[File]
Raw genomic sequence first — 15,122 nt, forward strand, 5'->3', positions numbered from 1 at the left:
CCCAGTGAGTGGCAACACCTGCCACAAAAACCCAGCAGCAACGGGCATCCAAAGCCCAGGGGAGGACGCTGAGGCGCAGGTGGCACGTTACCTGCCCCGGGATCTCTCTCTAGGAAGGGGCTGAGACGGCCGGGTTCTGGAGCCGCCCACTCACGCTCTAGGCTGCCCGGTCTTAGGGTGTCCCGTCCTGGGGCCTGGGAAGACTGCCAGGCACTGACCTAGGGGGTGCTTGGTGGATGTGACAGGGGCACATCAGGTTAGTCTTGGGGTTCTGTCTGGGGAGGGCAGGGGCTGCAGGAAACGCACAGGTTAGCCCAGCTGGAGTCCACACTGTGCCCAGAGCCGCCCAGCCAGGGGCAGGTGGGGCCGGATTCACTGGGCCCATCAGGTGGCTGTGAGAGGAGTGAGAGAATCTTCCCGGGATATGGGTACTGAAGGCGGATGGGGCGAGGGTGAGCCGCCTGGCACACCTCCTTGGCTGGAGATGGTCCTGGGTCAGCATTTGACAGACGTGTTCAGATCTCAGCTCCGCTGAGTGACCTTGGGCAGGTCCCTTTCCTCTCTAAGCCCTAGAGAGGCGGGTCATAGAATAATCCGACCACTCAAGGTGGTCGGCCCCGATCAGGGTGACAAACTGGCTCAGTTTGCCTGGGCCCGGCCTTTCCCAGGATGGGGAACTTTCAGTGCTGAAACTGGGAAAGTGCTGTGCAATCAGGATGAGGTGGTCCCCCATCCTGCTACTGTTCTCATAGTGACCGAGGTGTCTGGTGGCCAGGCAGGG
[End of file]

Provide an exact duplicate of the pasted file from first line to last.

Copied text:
Raw genomic sequence first — 15,122 nt, forward strand, 5'->3', positions numbered from 1 at the left:
CCCAGTGAGTGGCAACACCTGCCACAAAAACCCAGCAGCAACGGGCATCCAAAGCCCAGGGGAGGACGCTGAGGCGCAGGTGGCACGTTACCTGCCCCGGGATCTCTCTCTAGGAAGGGGCTGAGACGGCCGGGTTCTGGAGCCGCCCACTCACGCTCTAGGCTGCCCGGTCTTAGGGTGTCCCGTCCTGGGGCCTGGGAAGACTGCCAGGCACTGACCTAGGGGGTGCTTGGTGGATGTGACAGGGGCACATCAGGTTAGTCTTGGGGTTCTGTCTGGGGAGGGCAGGGGCTGCAGGAAACGCACAGGTTAGCCCAGCTGGAGTCCACACTGTGCCCAGAGCCGCCCAGCCAGGGGCAGGTGGGGCCGGATTCACTGGGCCCATCAGGTGGCTGTGAGAGGAGTGAGAGAATCTTCCCGGGATATGGGTACTGAAGGCGGATGGGGCGAGGGTGAGCCGCCTGGCACACCTCCTTGGCTGGAGATGGTCCTGGGTCAGCATTTGACAGACGTGTTCAGATCTCAGCTCCGCTGAGTGACCTTGGGCAGGTCCCTTTCCTCTCTAAGCCCTAGAGAGGCGGGTCATAGAATAATCCGACCACTCAAGGTGGTCGGCCCCGATCAGGGTGACAAACTGGCTCAGTTTGCCTGGGCCCGGCCTTTCCCAGGATGGGGAACTTTCAGTGCTGAAACTGGGAAAGTGCTGTGCAATCAGGATGAGGTGGTCCCCCATCCTGCTACTGTTCTCATAGTGACCGAGGTGTCTGGTGGCCAGGCAGGG